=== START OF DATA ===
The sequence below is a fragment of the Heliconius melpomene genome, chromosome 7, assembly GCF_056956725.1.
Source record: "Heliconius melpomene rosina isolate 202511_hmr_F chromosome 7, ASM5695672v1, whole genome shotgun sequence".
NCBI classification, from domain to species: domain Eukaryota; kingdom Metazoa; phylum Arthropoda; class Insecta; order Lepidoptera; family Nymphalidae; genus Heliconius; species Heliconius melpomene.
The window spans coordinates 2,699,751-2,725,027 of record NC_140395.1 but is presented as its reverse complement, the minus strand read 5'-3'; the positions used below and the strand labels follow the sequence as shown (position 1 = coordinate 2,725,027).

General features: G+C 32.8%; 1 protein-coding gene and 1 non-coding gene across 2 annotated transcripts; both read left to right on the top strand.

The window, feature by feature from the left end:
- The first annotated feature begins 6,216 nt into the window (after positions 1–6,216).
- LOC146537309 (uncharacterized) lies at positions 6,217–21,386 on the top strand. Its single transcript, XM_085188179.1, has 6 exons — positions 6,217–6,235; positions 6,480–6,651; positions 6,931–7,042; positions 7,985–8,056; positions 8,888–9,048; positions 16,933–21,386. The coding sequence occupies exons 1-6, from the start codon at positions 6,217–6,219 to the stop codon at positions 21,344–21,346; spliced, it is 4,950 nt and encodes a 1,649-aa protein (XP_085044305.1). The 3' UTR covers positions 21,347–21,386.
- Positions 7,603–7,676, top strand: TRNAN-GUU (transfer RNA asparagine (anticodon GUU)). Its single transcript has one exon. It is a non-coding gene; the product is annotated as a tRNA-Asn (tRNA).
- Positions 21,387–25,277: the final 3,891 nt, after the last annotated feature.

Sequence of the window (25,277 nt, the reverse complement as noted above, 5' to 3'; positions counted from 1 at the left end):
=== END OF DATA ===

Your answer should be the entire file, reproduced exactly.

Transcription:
The sequence below is a fragment of the Heliconius melpomene genome, chromosome 7, assembly GCF_056956725.1.
Source record: "Heliconius melpomene rosina isolate 202511_hmr_F chromosome 7, ASM5695672v1, whole genome shotgun sequence".
NCBI classification, from domain to species: domain Eukaryota; kingdom Metazoa; phylum Arthropoda; class Insecta; order Lepidoptera; family Nymphalidae; genus Heliconius; species Heliconius melpomene.
The window spans coordinates 2,699,751-2,725,027 of record NC_140395.1 but is presented as its reverse complement, the minus strand read 5'-3'; the positions used below and the strand labels follow the sequence as shown (position 1 = coordinate 2,725,027).

General features: G+C 32.8%; 1 protein-coding gene and 1 non-coding gene across 2 annotated transcripts; both read left to right on the top strand.

The window, feature by feature from the left end:
- The first annotated feature begins 6,216 nt into the window (after positions 1–6,216).
- LOC146537309 (uncharacterized) lies at positions 6,217–21,386 on the top strand. Its single transcript, XM_085188179.1, has 6 exons — positions 6,217–6,235; positions 6,480–6,651; positions 6,931–7,042; positions 7,985–8,056; positions 8,888–9,048; positions 16,933–21,386. The coding sequence occupies exons 1-6, from the start codon at positions 6,217–6,219 to the stop codon at positions 21,344–21,346; spliced, it is 4,950 nt and encodes a 1,649-aa protein (XP_085044305.1). The 3' UTR covers positions 21,347–21,386.
- Positions 7,603–7,676, top strand: TRNAN-GUU (transfer RNA asparagine (anticodon GUU)). Its single transcript has one exon. It is a non-coding gene; the product is annotated as a tRNA-Asn (tRNA).
- Positions 21,387–25,277: the final 3,891 nt, after the last annotated feature.

Sequence of the window (25,277 nt, the reverse complement as noted above, 5' to 3'; positions counted from 1 at the left end):